My motive was to not look lost. I fingered the plastic washer in my pocket as I turned down “hardware alley”, a street lined almost exclusively with hardware stores. Lest you question the logic of this arrangement, note that most of the stores specialize in certain areas such as light fixtures, mirrors, tile, etc. And often, they don’t overlap merchandise. For example, only one or two stores carry little items like screws, nails, and washers.
Which was exactly my problem. I had yet to ascertain which stores I needed to visit and I felt out of place tromping from store to store on a street operated and patronized mostly by men. My task was to find metal washers to replace the plastic ones that had come with our new toilet seat. Ideally, the metal would grip the porcelain and keep the seat from sliding around.
When I whipped out my plastic washer for the first store owner, he pointed to the store next door. The store next door did indeed have washers.
“What do you want them for?” the owner asked.
I was embarrassed to admit that I was trying to fix a toilet seat. After all, this man was from a culture where Western toilets were the exception rather than the norm. So I offered a blank smile and pretended not to understand his question. Sometimes being a foreigner is helpful. Then again, being a foreigner was what got me into the situation in the first place.
The man eventually dug out two metal washers. They were small, but they were the only size he had. He suggested I keep looking for bigger ones and if I couldn’t find any, to try out the ones he had given me. When I pulled out my wallet, he said, “No problem” and ushered me out of his store.
I stopped at a third store where the man shook his head and told me to try another store.
“Where?” I realized how ridiculous the question was as I asked it. My directional comprehension still had much room for improvement. I prepared to nod and smile despite the fact that I wouldn’t understand.
And I didn’t understand everything, but I understood that the store he recommended was somewhere in relation to a nearby bank. So I meandered around, trying to look purposeful rather than lost.
Eventually, I made an educated guess and entered a store that was overcome with men. (One of my friends refers to such places as “the valley of the shadow of men.”)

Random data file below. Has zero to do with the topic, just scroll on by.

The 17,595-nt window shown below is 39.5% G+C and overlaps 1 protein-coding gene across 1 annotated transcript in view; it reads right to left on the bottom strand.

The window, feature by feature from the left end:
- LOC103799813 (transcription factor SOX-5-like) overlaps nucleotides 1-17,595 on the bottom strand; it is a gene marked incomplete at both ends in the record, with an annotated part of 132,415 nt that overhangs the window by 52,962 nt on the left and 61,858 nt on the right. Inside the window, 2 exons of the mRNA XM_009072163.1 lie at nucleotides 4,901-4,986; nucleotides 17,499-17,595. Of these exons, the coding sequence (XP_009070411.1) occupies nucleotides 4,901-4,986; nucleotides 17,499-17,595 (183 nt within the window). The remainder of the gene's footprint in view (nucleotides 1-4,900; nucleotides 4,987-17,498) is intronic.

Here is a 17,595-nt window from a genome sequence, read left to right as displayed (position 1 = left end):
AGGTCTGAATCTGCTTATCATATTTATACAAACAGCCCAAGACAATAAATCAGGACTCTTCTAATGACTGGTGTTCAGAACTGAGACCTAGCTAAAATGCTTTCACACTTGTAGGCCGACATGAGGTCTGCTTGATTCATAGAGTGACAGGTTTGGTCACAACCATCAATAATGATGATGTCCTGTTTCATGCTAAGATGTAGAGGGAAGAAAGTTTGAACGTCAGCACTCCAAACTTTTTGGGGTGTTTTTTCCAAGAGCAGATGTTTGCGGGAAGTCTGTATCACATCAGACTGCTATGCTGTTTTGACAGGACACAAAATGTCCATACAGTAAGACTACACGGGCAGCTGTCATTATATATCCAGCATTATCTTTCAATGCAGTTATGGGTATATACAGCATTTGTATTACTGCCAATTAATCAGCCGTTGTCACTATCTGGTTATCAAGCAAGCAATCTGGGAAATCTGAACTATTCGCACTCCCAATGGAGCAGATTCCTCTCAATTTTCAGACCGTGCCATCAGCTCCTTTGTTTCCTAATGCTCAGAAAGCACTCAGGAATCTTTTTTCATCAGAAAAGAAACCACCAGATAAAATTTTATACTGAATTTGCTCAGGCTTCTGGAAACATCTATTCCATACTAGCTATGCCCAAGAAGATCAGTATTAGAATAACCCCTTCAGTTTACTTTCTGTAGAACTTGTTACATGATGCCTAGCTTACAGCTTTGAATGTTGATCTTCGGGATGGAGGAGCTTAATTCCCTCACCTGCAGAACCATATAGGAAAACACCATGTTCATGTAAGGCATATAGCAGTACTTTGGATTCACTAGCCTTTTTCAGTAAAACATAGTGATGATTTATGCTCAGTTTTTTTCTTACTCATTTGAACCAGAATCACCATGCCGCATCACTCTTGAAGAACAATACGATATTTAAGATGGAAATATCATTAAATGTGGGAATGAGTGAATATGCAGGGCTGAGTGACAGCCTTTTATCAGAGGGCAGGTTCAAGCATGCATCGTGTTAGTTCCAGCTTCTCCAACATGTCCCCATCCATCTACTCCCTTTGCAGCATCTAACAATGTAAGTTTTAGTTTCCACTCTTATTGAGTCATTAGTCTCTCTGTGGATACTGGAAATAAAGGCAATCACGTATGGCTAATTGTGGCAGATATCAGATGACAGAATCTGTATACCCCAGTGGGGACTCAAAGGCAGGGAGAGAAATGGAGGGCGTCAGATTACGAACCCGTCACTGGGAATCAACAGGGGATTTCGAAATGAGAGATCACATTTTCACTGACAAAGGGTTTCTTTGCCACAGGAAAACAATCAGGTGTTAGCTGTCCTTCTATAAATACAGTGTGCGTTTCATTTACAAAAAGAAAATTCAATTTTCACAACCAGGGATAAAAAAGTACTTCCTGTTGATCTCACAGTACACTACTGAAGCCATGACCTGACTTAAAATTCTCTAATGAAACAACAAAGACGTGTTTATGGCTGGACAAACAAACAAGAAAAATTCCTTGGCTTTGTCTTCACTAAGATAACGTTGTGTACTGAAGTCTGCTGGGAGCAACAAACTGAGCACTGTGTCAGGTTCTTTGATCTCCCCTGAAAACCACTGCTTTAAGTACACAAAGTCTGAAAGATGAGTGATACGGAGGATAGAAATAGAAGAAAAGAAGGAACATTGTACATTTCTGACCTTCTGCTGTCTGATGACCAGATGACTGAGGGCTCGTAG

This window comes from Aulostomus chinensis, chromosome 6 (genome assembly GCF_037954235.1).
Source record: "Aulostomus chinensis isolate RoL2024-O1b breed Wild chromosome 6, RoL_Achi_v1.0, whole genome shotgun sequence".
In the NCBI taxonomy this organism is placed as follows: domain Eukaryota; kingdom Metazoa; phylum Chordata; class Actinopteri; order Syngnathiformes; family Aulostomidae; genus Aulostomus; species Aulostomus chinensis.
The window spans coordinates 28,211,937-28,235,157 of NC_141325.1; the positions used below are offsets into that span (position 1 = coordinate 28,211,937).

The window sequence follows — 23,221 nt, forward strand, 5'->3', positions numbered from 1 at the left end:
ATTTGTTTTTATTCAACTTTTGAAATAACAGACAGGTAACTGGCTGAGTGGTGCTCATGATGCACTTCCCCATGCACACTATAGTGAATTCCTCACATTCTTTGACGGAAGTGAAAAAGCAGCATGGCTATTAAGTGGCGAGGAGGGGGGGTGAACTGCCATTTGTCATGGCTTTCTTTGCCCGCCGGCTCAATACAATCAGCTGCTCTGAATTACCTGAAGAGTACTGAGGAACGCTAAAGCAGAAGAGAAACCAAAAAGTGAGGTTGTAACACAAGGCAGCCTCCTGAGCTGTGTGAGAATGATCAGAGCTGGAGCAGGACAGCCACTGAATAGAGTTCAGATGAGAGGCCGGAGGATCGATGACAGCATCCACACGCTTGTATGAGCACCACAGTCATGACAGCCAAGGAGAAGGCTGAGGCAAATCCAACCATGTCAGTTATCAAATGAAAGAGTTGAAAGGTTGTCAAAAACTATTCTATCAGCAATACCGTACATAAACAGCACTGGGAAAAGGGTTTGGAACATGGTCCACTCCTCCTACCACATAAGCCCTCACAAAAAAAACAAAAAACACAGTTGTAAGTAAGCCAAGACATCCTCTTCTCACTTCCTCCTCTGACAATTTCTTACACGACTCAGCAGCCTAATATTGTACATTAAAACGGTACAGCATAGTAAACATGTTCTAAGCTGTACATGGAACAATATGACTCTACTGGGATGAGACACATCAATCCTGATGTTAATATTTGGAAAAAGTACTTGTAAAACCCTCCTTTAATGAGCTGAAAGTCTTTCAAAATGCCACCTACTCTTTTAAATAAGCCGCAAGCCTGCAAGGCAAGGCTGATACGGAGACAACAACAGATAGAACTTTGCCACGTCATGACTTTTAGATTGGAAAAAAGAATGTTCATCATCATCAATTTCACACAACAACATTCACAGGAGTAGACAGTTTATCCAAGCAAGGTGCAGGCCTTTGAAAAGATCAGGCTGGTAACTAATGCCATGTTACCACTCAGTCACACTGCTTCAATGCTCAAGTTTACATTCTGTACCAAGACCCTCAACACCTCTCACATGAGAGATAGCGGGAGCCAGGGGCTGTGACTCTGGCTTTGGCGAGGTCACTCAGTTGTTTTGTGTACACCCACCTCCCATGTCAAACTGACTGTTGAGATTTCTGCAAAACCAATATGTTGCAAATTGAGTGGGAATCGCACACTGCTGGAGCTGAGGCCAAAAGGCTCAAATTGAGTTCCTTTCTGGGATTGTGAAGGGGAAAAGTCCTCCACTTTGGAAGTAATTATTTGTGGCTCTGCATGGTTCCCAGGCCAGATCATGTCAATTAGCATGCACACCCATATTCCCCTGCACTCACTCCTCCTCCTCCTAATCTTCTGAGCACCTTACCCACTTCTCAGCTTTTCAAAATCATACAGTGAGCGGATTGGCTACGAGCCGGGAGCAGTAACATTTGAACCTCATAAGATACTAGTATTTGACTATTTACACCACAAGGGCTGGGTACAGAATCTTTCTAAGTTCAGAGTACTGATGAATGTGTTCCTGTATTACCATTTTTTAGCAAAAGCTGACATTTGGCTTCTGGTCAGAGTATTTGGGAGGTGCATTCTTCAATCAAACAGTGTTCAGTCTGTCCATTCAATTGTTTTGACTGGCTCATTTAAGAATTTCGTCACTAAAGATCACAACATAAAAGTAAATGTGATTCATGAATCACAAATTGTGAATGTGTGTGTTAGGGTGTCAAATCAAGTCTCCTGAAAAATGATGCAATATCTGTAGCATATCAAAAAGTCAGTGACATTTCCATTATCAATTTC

I sidled up to the counter. “Do you have something like this…” I plunked the metal washer from the second store owner on the counter. “But bigger. Like this one…” Another plunk as I set the larger plastic washer beside the tiny metal one. “But not plastic.”
The owner didn’t give me any smart remarks or pick-up lines. He didn’t even give me a strange look. He just asked how many I wanted and fetched me precisely what I was looking for.
I fought the urge to cast a smug look around to see if anyone was astonished by my smooth purchase on hardware alley.
This morning I woke up early but chose not to get out of bed. The fan’s consistent hum soothed me as my mind wandered over the past week… and then the coming week.
As I lay there, suddenly I was terrified by the sensation that life was too much for me. I couldn’t face it. I couldn’t overcome the obstacles in my course.
The panicky taste lingered as all of my challenges and problems heaped up in front of me and dared me to climb. I only wanted to run away. Until I remembered that greater is He that is in me than he that is in the world (1 Jn. 4:4).
I have no history with the other foreigners I have met here in North Africa: no previous inside jokes, no awkward memories of growing up together, etc.
Yet, because we are here together, we have begun to share something that I cannot share with people from home: the joy of mixing our common languages. And the beautiful thing is that we understand each other.
My class is known as the class that laughs a lot. My classmates and I are often drawing parallels from Arabic to English. There are verbs that in their conjugated forms sound like “guilty” and “dirty”, and nouns that sounds like “slave” and “smelly.” So we utilize them as their false English cognate, so much that our teachers have begun to do the same.